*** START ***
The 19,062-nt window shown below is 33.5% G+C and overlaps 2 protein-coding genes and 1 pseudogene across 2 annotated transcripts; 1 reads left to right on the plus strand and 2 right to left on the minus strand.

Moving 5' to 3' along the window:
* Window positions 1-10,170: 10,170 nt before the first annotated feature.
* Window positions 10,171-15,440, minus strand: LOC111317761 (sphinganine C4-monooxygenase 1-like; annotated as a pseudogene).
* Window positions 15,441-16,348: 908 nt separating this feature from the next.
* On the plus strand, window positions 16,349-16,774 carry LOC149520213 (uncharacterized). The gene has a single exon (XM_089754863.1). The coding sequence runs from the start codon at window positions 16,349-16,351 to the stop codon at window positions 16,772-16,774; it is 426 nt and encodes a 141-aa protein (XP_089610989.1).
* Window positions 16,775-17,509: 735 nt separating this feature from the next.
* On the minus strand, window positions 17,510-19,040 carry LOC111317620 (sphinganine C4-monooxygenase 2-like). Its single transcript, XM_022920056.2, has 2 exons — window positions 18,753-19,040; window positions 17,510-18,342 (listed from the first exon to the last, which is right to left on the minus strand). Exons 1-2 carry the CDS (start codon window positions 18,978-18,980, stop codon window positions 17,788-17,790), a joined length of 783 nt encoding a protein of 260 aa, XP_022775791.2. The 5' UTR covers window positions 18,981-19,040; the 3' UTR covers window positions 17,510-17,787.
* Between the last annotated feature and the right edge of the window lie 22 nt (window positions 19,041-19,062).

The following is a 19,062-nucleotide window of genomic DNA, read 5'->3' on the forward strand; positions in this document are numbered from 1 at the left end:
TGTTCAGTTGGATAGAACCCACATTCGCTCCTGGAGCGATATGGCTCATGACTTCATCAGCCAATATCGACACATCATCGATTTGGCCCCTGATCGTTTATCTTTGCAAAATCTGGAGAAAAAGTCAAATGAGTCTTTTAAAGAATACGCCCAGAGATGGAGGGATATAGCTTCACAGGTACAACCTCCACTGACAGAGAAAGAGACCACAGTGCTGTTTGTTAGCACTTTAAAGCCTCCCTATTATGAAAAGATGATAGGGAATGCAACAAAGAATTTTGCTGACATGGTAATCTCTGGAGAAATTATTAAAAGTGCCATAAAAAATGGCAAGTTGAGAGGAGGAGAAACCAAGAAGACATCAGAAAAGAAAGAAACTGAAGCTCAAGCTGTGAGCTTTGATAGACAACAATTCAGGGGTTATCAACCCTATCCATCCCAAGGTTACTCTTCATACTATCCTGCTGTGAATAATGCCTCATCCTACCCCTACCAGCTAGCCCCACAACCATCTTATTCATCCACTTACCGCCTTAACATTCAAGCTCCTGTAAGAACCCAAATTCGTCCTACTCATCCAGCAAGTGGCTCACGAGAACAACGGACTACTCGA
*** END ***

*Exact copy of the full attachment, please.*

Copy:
The 19,062-nt window shown below is 33.5% G+C and overlaps 2 protein-coding genes and 1 pseudogene across 2 annotated transcripts; 1 reads left to right on the plus strand and 2 right to left on the minus strand.

Moving 5' to 3' along the window:
* Window positions 1-10,170: 10,170 nt before the first annotated feature.
* Window positions 10,171-15,440, minus strand: LOC111317761 (sphinganine C4-monooxygenase 1-like; annotated as a pseudogene).
* Window positions 15,441-16,348: 908 nt separating this feature from the next.
* On the plus strand, window positions 16,349-16,774 carry LOC149520213 (uncharacterized). The gene has a single exon (XM_089754863.1). The coding sequence runs from the start codon at window positions 16,349-16,351 to the stop codon at window positions 16,772-16,774; it is 426 nt and encodes a 141-aa protein (XP_089610989.1).
* Window positions 16,775-17,509: 735 nt separating this feature from the next.
* On the minus strand, window positions 17,510-19,040 carry LOC111317620 (sphinganine C4-monooxygenase 2-like). Its single transcript, XM_022920056.2, has 2 exons — window positions 18,753-19,040; window positions 17,510-18,342 (listed from the first exon to the last, which is right to left on the minus strand). Exons 1-2 carry the CDS (start codon window positions 18,978-18,980, stop codon window positions 17,788-17,790), a joined length of 783 nt encoding a protein of 260 aa, XP_022775791.2. The 5' UTR covers window positions 18,981-19,040; the 3' UTR covers window positions 17,510-17,787.
* Between the last annotated feature and the right edge of the window lie 22 nt (window positions 19,041-19,062).

The following is a 19,062-nucleotide window of genomic DNA, read 5'->3' on the forward strand; positions in this document are numbered from 1 at the left end:
TGTTCAGTTGGATAGAACCCACATTCGCTCCTGGAGCGATATGGCTCATGACTTCATCAGCCAATATCGACACATCATCGATTTGGCCCCTGATCGTTTATCTTTGCAAAATCTGGAGAAAAAGTCAAATGAGTCTTTTAAAGAATACGCCCAGAGATGGAGGGATATAGCTTCACAGGTACAACCTCCACTGACAGAGAAAGAGACCACAGTGCTGTTTGTTAGCACTTTAAAGCCTCCCTATTATGAAAAGATGATAGGGAATGCAACAAAGAATTTTGCTGACATGGTAATCTCTGGAGAAATTATTAAAAGTGCCATAAAAAATGGCAAGTTGAGAGGAGGAGAAACCAAGAAGACATCAGAAAAGAAAGAAACTGAAGCTCAAGCTGTGAGCTTTGATAGACAACAATTCAGGGGTTATCAACCCTATCCATCCCAAGGTTACTCTTCATACTATCCTGCTGTGAATAATGCCTCATCCTACCCCTACCAGCTAGCCCCACAACCATCTTATTCATCCACTTACCGCCTTAACATTCAAGCTCCTGTAAGAACCCAAATTCGTCCTACTCATCCAGCAAGTGGCTCACGAGAACAACGGACTACTCGA